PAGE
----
21 of the schoolgirls that were kidnapped in Chibok in 2014 have been released to the government
Dr Joe Okei-Odumakin, President, Women Arise Initiative, told NAN that further meaningful negotiations could lead to the safe return of the remaining girls
“The Women Arise commends the Federal Government for its untiring effort at ensuring the release of the abducted Chibok girls, who have been in the captivity of the Boko Haram insurgents for over two years.
“While we appreciate the efforts and the gain so far made, we are still of the opinion that further dialogue and meaningful negiotiations will lead to the safe return of the remaining girls."
Similarly, Dr Abiola Akiyode-Afolabi, Executive Director Women Advocates Research and Documentation Centre (WARDC), while commending government’s effort, said that 21 out of over 200 was still few.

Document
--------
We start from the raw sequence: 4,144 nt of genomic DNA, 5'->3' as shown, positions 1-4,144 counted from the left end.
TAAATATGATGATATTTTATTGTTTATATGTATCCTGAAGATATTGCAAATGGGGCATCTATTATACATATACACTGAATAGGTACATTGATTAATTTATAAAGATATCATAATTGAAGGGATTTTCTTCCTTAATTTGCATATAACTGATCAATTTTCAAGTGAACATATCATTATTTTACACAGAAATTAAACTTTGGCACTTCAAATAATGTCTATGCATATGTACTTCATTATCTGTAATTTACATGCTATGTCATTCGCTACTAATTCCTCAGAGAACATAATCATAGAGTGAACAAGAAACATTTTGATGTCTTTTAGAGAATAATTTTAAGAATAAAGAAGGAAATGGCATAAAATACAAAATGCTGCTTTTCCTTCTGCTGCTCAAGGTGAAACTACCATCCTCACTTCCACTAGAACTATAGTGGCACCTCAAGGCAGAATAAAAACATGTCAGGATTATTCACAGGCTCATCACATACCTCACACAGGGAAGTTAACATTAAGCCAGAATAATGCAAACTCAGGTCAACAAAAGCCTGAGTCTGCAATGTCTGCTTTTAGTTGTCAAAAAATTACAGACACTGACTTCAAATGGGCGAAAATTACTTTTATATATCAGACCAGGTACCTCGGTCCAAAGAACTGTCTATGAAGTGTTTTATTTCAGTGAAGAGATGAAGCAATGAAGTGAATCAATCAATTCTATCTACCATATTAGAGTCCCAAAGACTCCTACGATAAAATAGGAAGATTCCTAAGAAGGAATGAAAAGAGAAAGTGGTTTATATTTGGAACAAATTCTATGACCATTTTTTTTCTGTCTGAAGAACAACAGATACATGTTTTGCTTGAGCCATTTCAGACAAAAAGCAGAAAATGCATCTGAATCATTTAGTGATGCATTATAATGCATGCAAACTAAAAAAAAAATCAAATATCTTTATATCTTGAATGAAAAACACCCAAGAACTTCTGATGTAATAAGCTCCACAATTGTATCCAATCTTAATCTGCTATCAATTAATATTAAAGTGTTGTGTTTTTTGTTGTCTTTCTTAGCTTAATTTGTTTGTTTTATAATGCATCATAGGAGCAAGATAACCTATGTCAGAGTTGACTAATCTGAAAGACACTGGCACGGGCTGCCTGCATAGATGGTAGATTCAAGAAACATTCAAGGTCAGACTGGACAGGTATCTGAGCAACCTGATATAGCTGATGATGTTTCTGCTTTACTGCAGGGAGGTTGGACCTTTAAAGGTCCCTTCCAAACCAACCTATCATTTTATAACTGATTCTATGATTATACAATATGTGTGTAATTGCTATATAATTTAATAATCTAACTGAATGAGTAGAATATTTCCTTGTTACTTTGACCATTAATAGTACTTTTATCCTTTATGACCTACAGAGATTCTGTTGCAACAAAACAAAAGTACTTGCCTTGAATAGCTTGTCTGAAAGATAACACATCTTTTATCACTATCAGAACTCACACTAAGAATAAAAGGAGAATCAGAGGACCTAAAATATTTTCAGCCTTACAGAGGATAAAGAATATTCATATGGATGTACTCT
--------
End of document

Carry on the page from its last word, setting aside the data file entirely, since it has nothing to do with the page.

Akiyode-Afolabi urged the government to provide immediate psyco social support for the girls and ensure that they were reintegrated back into the society.
“Nigerian government is commended for the efforts at bringing our girls back,
“Having said that we stilll expect more. Twenty one out of over 200 is still few. We will continue to make demands until they all return, ” Akiyode-Afolabi said.
Also, Mr Femi Aborishade, a Human Rights Lawyer, urged government to address poverty which was the root cause of insurgency.
“It is a welcome development, Some of us had for long been advocating such an exchange through negotiations and swapping.
“Government should begin to address the root cause of insurgency because the real terror disturbing Nigeria, in various forms, is poverty.
“Government should make increased investment in education, establishment of public enterprises and initiation of policies that favour productive activities so as to take the increasing army of the unemployed from the influences of negative ideologies and criminalities, ” Aborishade said.